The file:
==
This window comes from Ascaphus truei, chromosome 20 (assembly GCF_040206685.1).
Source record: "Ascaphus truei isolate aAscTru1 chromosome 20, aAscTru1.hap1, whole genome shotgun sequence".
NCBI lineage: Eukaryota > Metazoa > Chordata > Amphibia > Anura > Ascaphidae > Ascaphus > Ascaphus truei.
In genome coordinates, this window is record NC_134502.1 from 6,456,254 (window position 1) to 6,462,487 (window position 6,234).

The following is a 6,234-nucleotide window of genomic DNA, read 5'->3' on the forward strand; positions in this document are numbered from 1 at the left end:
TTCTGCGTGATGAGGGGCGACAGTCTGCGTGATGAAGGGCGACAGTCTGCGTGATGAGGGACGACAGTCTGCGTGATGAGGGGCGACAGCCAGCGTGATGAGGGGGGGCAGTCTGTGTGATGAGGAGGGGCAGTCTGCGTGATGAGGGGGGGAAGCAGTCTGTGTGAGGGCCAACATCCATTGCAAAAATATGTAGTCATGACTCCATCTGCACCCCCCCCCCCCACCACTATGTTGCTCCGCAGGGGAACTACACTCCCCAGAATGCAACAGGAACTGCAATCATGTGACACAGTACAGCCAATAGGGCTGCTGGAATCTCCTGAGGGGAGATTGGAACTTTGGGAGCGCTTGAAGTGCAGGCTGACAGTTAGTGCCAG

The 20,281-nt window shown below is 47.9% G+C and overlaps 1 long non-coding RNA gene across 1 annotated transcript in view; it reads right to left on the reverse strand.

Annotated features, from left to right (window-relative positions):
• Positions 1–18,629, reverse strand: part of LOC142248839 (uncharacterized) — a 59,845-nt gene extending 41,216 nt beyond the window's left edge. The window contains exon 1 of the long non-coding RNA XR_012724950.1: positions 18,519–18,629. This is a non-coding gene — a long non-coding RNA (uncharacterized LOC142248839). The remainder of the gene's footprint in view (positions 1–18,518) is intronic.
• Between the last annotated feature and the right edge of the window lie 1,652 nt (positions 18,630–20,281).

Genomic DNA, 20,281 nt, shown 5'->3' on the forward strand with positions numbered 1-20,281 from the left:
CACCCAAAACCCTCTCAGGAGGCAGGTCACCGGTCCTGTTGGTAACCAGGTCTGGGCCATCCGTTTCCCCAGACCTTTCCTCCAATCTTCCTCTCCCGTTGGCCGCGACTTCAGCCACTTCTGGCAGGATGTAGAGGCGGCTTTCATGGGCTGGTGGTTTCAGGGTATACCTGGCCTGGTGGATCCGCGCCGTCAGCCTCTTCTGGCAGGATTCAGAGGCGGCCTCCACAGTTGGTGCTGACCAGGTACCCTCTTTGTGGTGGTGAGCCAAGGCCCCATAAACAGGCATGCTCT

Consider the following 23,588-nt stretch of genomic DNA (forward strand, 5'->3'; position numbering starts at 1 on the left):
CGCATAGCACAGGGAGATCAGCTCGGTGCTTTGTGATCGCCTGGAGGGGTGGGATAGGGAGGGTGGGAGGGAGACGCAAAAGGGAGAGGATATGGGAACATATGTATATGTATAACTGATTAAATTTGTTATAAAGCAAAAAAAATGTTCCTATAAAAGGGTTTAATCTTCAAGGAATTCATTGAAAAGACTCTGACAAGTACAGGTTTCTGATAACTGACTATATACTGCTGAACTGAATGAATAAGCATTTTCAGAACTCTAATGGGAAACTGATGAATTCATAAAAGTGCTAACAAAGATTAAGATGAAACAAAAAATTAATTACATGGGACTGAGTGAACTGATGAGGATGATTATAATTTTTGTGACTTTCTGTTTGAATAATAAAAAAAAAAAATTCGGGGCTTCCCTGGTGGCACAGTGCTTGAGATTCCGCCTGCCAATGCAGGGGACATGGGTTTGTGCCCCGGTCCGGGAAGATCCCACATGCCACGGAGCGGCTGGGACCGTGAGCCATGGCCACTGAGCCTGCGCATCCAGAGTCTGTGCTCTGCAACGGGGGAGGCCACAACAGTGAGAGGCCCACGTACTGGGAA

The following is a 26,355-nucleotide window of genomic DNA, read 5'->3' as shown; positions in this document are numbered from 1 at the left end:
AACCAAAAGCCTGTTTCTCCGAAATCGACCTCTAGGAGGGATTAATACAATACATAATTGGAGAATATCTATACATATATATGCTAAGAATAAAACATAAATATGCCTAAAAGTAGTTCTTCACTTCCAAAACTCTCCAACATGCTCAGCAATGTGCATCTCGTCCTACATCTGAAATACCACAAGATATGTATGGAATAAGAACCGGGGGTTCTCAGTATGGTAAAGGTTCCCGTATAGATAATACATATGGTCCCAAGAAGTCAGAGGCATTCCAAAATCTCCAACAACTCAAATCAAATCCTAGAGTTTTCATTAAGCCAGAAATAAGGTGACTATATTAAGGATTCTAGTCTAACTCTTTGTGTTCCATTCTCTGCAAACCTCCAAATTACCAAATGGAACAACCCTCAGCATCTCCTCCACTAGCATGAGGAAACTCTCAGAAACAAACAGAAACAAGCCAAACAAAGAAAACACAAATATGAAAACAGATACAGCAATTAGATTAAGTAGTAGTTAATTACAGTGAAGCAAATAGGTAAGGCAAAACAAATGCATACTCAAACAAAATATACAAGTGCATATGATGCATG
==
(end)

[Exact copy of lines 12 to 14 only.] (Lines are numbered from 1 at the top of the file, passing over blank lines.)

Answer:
CACCCAAAACCCTCTCAGGAGGCAGGTCACCGGTCCTGTTGGTAACCAGGTCTGGGCCATCCGTTTCCCCAGACCTTTCCTCCAATCTTCCTCTCCCGTTGGCCGCGACTTCAGCCACTTCTGGCAGGATGTAGAGGCGGCTTTCATGGGCTGGTGGTTTCAGGGTATACCTGGCCTGGTGGATCCGCGCCGTCAGCCTCTTCTGGCAGGATTCAGAGGCGGCCTCCACAGTTGGTGCTGACCAGGTACCCTCTTTGTGGTGGTGAGCCAAGGCCCCATAAACAGGCATGCTCT

Consider the following 23,588-nt stretch of genomic DNA (forward strand, 5'->3'; position numbering starts at 1 on the left):
CGCATAGCACAGGGAGATCAGCTCGGTGCTTTGTGATCGCCTGGAGGGGTGGGATAGGGAGGGTGGGAGGGAGACGCAAAAGGGAGAGGATATGGGAACATATGTATATGTATAACTGATTAAATTTGTTATAAAGCAAAAAAAATGTTCCTATAAAAGGGTTTAATCTTCAAGGAATTCATTGAAAAGACTCTGACAAGTACAGGTTTCTGATAACTGACTATATACTGCTGAACTGAATGAATAAGCATTTTCAGAACTCTAATGGGAAACTGATGAATTCATAAAAGTGCTAACAAAGATTAAGATGAAACAAAAAATTAATTACATGGGACTGAGTGAACTGATGAGGATGATTATAATTTTTGTGACTTTCTGTTTGAATAATAAAAAAAAAAAATTCGGGGCTTCCCTGGTGGCACAGTGCTTGAGATTCCGCCTGCCAATGCAGGGGACATGGGTTTGTGCCCCGGTCCGGGAAGATCCCACATGCCACGGAGCGGCTGGGACCGTGAGCCATGGCCACTGAGCCTGCGCATCCAGAGTCTGTGCTCTGCAACGGGGGAGGCCACAACAGTGAGAGGCCCACGTACTGGGAA